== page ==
My dream is to win a Nobel Prize for Medicine or Physiology. Can I do it?
I am aged 18 and very excited in the field of biology. I'm planning on doing biological sciences at university and specialise into genetics. For years now, the dream has been to win the Nobel Prize in Medicine or Physiology. I am curious enough but tend to be distracted easily. When I hear of Einstein, Feynman, Crick, Watson, Hunt it always hits me that I should try and be like those people; go down in history and make a significant contribution to the field I take greatest interest in. It's not that I want to go down in history alone; the idea of obsessing about something and discovering something in the world that noone else knows appeals a great deal. However, I have convinced myself at the same time that I am making a mistake as very often my dreams are shattered by sheer laziness and boredom of things very quickly.
Btw, I am a straight A student and have been told I am very good at 'thinking outside the box', however relevant that may be. How often do people like me come across and actually go on to do it? Am I stupid for having such an ambition?
@Knowalot, I could but I want to become a scientist (geneticist); not a doctor...
- Anonymous9 years agoFavorite Answer
You're not stupid for having this ambition, though you need to work incredibly hard to achieve it. As you probably know, only the best and brightest people can even compete for a Nobel Prize. Yes, it's possible to do, but you need to study relentlessly, get into the best schools, and put out a paper that revolutionizes science as we know it. I wouldn't necessarily aim for the Nobel Prize, I would aim to discover something incredible and win a Nobel Prize as a byproduct, if you understand what I mean. The Nobel Prize is not only very difficult to earn, it's up to the board's discretion. So even if you do discover something incredible, they might think someone else's discovery was more relevant.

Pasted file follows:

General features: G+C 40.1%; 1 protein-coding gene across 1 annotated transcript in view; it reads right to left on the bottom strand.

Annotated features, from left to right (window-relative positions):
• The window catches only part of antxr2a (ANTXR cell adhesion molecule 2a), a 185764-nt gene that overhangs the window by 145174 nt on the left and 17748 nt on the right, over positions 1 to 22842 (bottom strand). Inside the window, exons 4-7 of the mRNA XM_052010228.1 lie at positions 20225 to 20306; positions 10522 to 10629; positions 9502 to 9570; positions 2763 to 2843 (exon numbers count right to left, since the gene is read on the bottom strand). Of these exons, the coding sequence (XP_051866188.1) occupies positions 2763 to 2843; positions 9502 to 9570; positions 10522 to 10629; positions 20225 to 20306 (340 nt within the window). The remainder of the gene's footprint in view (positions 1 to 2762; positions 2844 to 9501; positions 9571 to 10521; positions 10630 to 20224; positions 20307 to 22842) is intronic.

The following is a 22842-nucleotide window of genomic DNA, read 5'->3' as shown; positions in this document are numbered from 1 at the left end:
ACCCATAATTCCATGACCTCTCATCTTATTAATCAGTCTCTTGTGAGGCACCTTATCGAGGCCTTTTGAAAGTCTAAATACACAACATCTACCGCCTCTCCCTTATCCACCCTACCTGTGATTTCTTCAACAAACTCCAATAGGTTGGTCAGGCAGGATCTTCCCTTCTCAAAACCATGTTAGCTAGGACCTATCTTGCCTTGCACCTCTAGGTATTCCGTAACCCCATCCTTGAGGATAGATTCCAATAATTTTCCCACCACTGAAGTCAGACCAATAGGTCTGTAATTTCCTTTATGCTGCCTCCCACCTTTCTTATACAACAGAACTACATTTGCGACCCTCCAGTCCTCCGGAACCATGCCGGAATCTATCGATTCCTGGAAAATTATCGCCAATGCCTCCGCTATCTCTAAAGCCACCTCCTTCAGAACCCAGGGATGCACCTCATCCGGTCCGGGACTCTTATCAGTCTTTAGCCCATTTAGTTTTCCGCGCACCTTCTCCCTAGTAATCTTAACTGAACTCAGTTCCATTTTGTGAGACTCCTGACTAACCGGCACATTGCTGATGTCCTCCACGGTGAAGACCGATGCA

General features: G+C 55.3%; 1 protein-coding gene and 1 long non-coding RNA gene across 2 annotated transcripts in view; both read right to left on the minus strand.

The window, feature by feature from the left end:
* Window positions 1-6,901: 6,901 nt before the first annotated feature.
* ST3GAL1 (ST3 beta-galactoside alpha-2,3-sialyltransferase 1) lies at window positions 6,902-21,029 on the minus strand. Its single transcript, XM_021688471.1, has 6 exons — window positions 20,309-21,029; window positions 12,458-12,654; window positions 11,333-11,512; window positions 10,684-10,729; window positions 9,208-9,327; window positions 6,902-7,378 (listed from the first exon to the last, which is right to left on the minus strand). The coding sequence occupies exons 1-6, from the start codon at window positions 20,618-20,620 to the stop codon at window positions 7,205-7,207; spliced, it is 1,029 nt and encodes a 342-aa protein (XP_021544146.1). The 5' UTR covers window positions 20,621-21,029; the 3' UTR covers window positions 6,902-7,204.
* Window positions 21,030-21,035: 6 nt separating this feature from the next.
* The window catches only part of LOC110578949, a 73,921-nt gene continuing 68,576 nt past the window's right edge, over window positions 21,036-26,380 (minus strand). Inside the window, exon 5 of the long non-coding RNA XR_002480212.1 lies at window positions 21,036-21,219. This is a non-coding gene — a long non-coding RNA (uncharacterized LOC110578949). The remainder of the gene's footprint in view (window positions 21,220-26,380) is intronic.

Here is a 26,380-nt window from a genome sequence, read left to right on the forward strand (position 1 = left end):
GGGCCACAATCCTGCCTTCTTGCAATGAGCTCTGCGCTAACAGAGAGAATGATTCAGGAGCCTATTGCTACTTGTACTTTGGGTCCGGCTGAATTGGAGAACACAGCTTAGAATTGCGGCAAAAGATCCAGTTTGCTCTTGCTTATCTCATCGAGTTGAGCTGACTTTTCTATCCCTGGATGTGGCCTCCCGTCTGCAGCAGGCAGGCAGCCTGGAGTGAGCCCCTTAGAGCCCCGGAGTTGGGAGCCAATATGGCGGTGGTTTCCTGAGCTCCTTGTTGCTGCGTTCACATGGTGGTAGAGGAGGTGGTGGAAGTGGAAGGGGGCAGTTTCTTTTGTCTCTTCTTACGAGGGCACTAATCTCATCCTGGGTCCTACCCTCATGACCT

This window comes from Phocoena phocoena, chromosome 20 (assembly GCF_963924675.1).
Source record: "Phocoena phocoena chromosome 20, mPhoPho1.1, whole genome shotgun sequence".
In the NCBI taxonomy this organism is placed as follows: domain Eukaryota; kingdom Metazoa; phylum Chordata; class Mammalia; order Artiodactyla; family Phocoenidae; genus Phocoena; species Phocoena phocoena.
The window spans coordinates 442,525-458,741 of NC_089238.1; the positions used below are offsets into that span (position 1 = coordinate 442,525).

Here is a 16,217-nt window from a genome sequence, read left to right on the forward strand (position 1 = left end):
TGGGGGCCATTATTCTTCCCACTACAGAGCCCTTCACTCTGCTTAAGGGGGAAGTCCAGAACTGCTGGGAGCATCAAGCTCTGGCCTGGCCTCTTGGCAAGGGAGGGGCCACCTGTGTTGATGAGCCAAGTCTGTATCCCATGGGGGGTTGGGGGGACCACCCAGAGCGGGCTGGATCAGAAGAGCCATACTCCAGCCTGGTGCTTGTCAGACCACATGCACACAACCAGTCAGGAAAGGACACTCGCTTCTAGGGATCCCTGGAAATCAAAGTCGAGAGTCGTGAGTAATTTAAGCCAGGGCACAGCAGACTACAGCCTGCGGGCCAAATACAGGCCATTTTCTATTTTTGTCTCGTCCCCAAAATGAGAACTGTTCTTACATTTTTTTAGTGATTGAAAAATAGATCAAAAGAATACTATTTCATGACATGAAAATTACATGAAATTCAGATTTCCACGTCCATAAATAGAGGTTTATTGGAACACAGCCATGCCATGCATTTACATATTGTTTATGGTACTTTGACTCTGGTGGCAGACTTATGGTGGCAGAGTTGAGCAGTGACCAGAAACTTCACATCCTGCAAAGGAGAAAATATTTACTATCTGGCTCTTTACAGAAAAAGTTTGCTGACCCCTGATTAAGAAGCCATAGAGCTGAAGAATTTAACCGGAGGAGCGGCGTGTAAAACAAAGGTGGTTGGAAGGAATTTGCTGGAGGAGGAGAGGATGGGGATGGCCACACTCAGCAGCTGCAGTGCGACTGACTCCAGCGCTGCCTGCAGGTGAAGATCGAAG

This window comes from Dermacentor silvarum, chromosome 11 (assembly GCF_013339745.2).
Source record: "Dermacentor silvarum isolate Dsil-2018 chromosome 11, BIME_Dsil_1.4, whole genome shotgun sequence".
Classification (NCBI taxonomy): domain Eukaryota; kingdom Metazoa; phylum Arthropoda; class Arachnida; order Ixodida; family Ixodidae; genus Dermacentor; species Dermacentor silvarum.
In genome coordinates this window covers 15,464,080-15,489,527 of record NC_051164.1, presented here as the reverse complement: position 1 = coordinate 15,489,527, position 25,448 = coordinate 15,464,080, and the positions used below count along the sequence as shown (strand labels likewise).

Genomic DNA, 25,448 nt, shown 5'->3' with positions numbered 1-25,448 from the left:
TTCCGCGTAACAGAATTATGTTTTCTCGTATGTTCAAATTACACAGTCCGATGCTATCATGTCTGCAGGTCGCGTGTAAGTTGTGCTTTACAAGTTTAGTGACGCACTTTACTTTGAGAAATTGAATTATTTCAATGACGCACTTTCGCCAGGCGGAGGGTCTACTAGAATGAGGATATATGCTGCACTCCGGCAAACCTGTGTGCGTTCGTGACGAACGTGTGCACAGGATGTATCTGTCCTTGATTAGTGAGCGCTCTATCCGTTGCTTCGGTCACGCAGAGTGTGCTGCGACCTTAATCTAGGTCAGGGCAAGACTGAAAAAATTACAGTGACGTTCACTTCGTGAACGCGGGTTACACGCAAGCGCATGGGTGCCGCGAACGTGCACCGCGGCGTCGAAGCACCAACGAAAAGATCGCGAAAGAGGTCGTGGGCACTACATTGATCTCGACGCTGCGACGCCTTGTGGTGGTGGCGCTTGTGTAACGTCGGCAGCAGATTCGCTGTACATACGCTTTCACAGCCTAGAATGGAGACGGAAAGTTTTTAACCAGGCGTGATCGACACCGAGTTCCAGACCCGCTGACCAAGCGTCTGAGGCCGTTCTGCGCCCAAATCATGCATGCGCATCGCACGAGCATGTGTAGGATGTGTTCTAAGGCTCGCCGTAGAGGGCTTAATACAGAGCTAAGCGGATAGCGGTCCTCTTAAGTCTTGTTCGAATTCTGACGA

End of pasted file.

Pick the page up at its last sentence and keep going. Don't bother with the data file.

My advice would be to enter a "hot" field of research once you earn your PhD. That's another thing... be prepared for a TON of schooling. That means 4 years of college, 4 years of medical school, and then another 2-3 years to earn a PhD. Not to mention the years you have to intern. And while it is possible to earn a Nobel Prize at any age, most people don't earn it in the sciences until their 40s. So you have a long ways to go, and a lot of work ahead. But who knows, if you don't try, you'll never get it.
- Anonymous5 years ago
Since a lot about winning the Nobel prize depends on the field you work in I would expect you would need to get into medical research then. Since achieving a lot in science goes along with getting a lot of grant money being pushy, having a lot of smart graduate students and being politically astute is probably as important as your own research abilities, if not more. The most successful people are not necessarily the nicest people (they can be nice, but that doesn't seem to help much). In short, I wouldn't worry too much about it. Rather do what want to do for love of the subject than expectations of Nobel prizes. Discovering something nobody else knew is common in the field of science, but most of the time it's just such an obscure thing that the only people who are really interested in it are your collegues or sometimes journalists if it makes a nice "another weird things animals do" story.
- 9 years ago
Go for it. Some of the prizes were even given to people who had no idea what they were doing at the time such as the discovery of helium. If you go into research you will still discover things no one knew before and make a descant living. Laziness and boredom probably won’t hold you back as some of the people that one Nobel prizes owe there discoveries to being high on LSD or other hallucinogenic drugs. Reach for the stars you have nothing to lose and everything to gain.
- Anonymous9 years ago
You can do it.
But even if you don't win the Nobel Prize, you can make a significant contribution. Look up the Hunkapiller brothers -- built careers around sequencer technology for proteins and then nucleic acids.
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- Anonymous9 years ago
out of interest... shouldn't you be applying for a medical MBBS degree instead? Why are you applying to study Biological sciences? why not Medicine.
I'm not completely sure...this is just my opinion. You can also intercalate a BSc degree...which you get within one year. And after your 6 years...you can go into academic medicine and do a PhD!!!
....the opinion is mine and the choice is yours ;) but discuss with friends, family and teachers...Source(s): p.s. medicine is really hard to get into! the most competitive subject in the country!